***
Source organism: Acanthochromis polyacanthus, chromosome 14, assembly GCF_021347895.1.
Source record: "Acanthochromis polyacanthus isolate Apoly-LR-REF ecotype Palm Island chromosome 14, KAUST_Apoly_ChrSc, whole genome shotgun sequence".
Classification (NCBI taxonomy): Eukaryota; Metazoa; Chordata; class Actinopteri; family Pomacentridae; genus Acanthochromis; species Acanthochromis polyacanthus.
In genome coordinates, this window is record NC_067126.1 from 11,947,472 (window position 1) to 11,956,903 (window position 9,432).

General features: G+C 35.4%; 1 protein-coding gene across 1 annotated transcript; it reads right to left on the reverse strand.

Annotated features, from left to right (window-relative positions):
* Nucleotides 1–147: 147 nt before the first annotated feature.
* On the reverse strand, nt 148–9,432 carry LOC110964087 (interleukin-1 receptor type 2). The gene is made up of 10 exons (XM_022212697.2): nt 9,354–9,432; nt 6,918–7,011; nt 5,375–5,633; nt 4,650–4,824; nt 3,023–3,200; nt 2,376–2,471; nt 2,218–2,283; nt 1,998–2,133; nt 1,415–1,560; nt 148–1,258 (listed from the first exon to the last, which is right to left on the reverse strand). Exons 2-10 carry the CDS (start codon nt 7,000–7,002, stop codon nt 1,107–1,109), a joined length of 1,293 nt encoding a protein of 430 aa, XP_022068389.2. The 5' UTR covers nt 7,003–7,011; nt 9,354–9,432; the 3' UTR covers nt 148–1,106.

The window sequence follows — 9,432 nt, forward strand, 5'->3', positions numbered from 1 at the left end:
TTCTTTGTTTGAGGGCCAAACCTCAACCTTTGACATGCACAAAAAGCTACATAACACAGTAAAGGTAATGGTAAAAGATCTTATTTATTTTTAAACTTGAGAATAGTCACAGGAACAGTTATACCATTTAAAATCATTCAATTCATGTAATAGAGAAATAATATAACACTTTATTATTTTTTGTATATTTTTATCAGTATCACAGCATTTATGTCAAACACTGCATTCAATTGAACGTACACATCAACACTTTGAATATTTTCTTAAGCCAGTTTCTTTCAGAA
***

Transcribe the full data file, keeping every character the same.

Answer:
Source organism: Acanthochromis polyacanthus, chromosome 14, assembly GCF_021347895.1.
Source record: "Acanthochromis polyacanthus isolate Apoly-LR-REF ecotype Palm Island chromosome 14, KAUST_Apoly_ChrSc, whole genome shotgun sequence".
Classification (NCBI taxonomy): Eukaryota; Metazoa; Chordata; class Actinopteri; family Pomacentridae; genus Acanthochromis; species Acanthochromis polyacanthus.
In genome coordinates, this window is record NC_067126.1 from 11,947,472 (window position 1) to 11,956,903 (window position 9,432).

General features: G+C 35.4%; 1 protein-coding gene across 1 annotated transcript; it reads right to left on the reverse strand.

Annotated features, from left to right (window-relative positions):
* Nucleotides 1–147: 147 nt before the first annotated feature.
* On the reverse strand, nt 148–9,432 carry LOC110964087 (interleukin-1 receptor type 2). The gene is made up of 10 exons (XM_022212697.2): nt 9,354–9,432; nt 6,918–7,011; nt 5,375–5,633; nt 4,650–4,824; nt 3,023–3,200; nt 2,376–2,471; nt 2,218–2,283; nt 1,998–2,133; nt 1,415–1,560; nt 148–1,258 (listed from the first exon to the last, which is right to left on the reverse strand). Exons 2-10 carry the CDS (start codon nt 7,000–7,002, stop codon nt 1,107–1,109), a joined length of 1,293 nt encoding a protein of 430 aa, XP_022068389.2. The 5' UTR covers nt 7,003–7,011; nt 9,354–9,432; the 3' UTR covers nt 148–1,106.

The window sequence follows — 9,432 nt, forward strand, 5'->3', positions numbered from 1 at the left end:
TTCTTTGTTTGAGGGCCAAACCTCAACCTTTGACATGCACAAAAAGCTACATAACACAGTAAAGGTAATGGTAAAAGATCTTATTTATTTTTAAACTTGAGAATAGTCACAGGAACAGTTATACCATTTAAAATCATTCAATTCATGTAATAGAGAAATAATATAACACTTTATTATTTTTTGTATATTTTTATCAGTATCACAGCATTTATGTCAAACACTGCATTCAATTGAACGTACACATCAACACTTTGAATATTTTCTTAAGCCAGTTTCTTTCAGAA